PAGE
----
Introduction In this chapter, I present my critique of the methodological arguments of Carl Menger, the founder of the Austrian School of Economics, with special attention paid to his subjectivism, the general theme of the entire volume. Menger has been widely viewed as a mentor of the school, and although his subjectivism plays an important role in the arguments of later Austrians, his methodology is not always well founded. My thesis statements are that: (1) Menger failed to apply his own methodology to Grundsätze (1871), one of his main works, which contributed a great deal to the foundation of microeconomics in the broader sense of the term. (2) Menger attempted to provide the foundations of his methodology in his 1883 book, but he was not successful in doing so. He failed to persuade the reader that an economic analysis based on each individual subject and economic behavior is more relevant than other vantages in understanding economic phenomena. In order to preclude the possibility of misinterpretations and facilitate understanding in the reader, the provision of rather simple but formal definitions of the two terms is in order. First, “subjectivism” refers to a way of understanding social phenomena, in which one relies upon subjects with unified personalities.2 In economics, it is generally the case that subjects are supposed to have a consistent preference ordering. Second, if analysis is based upon individuals and not on society, a community, or a nation, it is said to be founded on individualism; herein, we refer to methodological individualism, a term coined by Joseph Alois Schumpeter, a later Austrian. A number of publications address Menger’s methodology. Alter (1990) devotes a substantial part of his book to it. Among the papers read at the Menger conference in 1989 at Duke University, four papers concerned themselves with it. Whether Menger was an Aristotelian continues to be an important and attractive issue among Menger scholars who investigate his methodology. For instance, Alter (1990) and Smith (1990) each attempt to interpret Mengerian methodology in the context of Aristotelian philosophy. Milford (2010) denies an Aristotelian interpretation of Menger’s economic thought; rather, he attempts to read Menger’s text by relying upon Popperian terminology.3 I refrain from participating in this debate, as deriving an answer depends completely on the interpretations of the great ancient philosopher. This necessitates a deep scholarship of the philosopher himself, to be sure. Menger was an economist with some philosophical background, yet it is not possible to compare his arguments directly to those of Aristotle or Kant. I do not share the standpoint of those who believe that Menger’s text can be better understood when viewed through the lens of an Aristotelian or some other philosophical context. I prefer to interpret Menger’s text in itself, without relying on specific philosophical frameworks. As is well known, Menger’s 1883 book continues to be a valuable source of thought, from which some of the important ideas of modern Austrians are drawn. Among the few contributions that attempt to take a critical look at Menger’s methodology, Lawson (1996) deserves to be mentioned here. From the standpoint of critical realism, Lawson shows persuasively that Menger’s methodological individualism is simply baseless. Indeed, this is a new contribution to Menger’s methodology. My analysis below draws heavily upon Lawson’s penetrating critical analysis. My chapter is divided into two parts. First, I examine Menger’s 1871 book, as far as it relates to methodological issues. After addressing Menger’s arguments in the Preface of Grundsätze, I analyze Menger’s characteristic definition of “imaginary goods, " followed by a section in which concrete models are examined from a methodological viewpoint. I argue that some statements in Grundsätze cannot be justified by his attempt to establish his economics methodology in its Preface - an attempt that leads to his detailed analysis in the second book. Then, the second part of this chapter undertakes a critical understanding of his methodological book. First, I will take a close look at the methodological foundation in Untersuchungen (1883); I then go on to the critical arguments made by the German Historical School against the English Classical School. I will follow Menger’s counterarguments against the former, showing that not all the points he raises can be adequately supported. This might lead to a serious breakdown of both methodological individualism and subjectivism. In conclusion, this chapter summarizes and makes critical remarks on Mengerian methodology.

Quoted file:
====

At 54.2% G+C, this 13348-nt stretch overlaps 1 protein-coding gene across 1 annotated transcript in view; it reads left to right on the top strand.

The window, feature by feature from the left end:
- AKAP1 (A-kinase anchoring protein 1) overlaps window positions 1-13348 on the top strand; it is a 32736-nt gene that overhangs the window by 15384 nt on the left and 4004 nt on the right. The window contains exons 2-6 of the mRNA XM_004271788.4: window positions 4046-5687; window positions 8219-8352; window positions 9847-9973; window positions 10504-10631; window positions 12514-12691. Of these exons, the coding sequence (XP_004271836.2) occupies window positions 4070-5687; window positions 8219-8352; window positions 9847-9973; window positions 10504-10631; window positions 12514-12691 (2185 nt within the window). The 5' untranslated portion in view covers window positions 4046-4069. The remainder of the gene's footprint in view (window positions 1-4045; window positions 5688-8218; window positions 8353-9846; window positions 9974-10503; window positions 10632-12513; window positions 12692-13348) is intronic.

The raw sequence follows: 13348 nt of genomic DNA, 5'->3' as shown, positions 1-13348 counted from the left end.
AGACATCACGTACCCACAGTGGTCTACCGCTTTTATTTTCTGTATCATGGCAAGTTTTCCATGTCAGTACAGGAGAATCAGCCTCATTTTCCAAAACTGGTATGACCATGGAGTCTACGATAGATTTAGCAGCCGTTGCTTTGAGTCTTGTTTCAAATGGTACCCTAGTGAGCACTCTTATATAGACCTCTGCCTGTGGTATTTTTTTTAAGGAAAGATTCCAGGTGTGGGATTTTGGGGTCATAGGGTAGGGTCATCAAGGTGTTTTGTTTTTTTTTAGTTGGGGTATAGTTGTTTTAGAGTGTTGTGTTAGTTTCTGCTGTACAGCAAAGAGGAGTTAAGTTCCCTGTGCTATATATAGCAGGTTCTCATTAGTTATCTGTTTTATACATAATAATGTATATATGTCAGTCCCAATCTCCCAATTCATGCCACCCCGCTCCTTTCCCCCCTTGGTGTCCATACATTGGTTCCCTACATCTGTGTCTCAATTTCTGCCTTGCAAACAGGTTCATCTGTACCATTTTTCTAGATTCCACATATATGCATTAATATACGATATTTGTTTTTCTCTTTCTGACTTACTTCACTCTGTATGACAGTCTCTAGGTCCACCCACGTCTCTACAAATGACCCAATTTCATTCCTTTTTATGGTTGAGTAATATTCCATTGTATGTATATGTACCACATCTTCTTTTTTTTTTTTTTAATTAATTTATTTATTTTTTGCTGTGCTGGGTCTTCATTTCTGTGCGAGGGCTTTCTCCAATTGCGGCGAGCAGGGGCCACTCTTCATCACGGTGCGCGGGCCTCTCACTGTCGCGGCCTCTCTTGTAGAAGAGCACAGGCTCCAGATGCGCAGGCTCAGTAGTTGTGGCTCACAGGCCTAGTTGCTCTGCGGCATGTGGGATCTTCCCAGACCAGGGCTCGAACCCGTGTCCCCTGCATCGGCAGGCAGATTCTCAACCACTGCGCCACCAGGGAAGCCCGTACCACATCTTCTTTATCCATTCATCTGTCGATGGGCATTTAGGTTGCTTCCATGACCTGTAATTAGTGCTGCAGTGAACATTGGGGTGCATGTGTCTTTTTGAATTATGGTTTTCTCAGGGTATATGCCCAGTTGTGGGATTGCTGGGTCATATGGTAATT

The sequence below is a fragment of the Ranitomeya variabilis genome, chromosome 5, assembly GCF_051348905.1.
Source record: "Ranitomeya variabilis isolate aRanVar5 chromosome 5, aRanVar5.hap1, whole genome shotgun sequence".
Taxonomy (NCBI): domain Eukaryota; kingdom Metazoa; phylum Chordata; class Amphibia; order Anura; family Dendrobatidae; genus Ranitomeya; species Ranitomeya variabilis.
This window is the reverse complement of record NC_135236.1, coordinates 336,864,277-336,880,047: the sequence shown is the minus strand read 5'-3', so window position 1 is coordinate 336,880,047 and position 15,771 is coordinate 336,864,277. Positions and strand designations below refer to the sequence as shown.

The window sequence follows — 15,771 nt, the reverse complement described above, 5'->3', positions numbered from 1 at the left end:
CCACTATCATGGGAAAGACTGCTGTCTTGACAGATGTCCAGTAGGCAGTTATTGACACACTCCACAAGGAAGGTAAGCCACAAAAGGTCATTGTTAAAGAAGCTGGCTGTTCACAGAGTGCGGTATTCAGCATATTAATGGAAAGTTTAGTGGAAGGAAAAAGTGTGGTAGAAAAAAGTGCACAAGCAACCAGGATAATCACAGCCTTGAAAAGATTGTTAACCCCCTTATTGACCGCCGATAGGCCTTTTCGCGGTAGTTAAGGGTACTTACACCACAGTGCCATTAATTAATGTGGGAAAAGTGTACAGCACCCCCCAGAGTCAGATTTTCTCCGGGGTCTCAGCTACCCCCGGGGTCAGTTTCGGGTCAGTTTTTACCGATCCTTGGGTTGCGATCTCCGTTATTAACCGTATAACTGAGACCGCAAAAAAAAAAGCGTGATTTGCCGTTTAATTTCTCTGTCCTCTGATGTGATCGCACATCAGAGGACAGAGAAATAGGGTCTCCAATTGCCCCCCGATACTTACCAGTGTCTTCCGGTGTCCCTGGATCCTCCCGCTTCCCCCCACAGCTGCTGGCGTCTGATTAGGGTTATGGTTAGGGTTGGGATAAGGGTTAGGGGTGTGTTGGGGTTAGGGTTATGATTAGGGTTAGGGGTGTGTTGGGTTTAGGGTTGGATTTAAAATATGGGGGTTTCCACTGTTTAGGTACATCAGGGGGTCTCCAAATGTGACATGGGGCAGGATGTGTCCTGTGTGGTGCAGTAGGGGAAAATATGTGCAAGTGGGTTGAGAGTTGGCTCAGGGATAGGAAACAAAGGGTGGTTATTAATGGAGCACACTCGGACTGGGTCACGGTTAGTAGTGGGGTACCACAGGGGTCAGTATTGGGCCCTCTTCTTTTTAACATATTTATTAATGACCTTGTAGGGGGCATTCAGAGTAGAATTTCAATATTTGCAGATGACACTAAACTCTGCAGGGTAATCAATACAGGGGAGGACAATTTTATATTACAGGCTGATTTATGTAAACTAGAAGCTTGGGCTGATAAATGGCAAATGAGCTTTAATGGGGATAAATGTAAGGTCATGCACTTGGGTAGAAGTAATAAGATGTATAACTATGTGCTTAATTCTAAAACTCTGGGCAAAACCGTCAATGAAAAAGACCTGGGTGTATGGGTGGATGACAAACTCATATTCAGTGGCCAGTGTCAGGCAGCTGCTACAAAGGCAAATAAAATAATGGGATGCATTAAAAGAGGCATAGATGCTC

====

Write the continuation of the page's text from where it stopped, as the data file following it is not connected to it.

|Title of host publication||Subjectivism and Objectivism in the History of Economic Thought|
|Publisher||Taylor and Francis|
|Number of pages||17|
|Publication status||Published - 2012 Jan 1|
ASJC Scopus subject areas
- Economics, Econometrics and Finance(all)
- Business, Management and Accounting(all)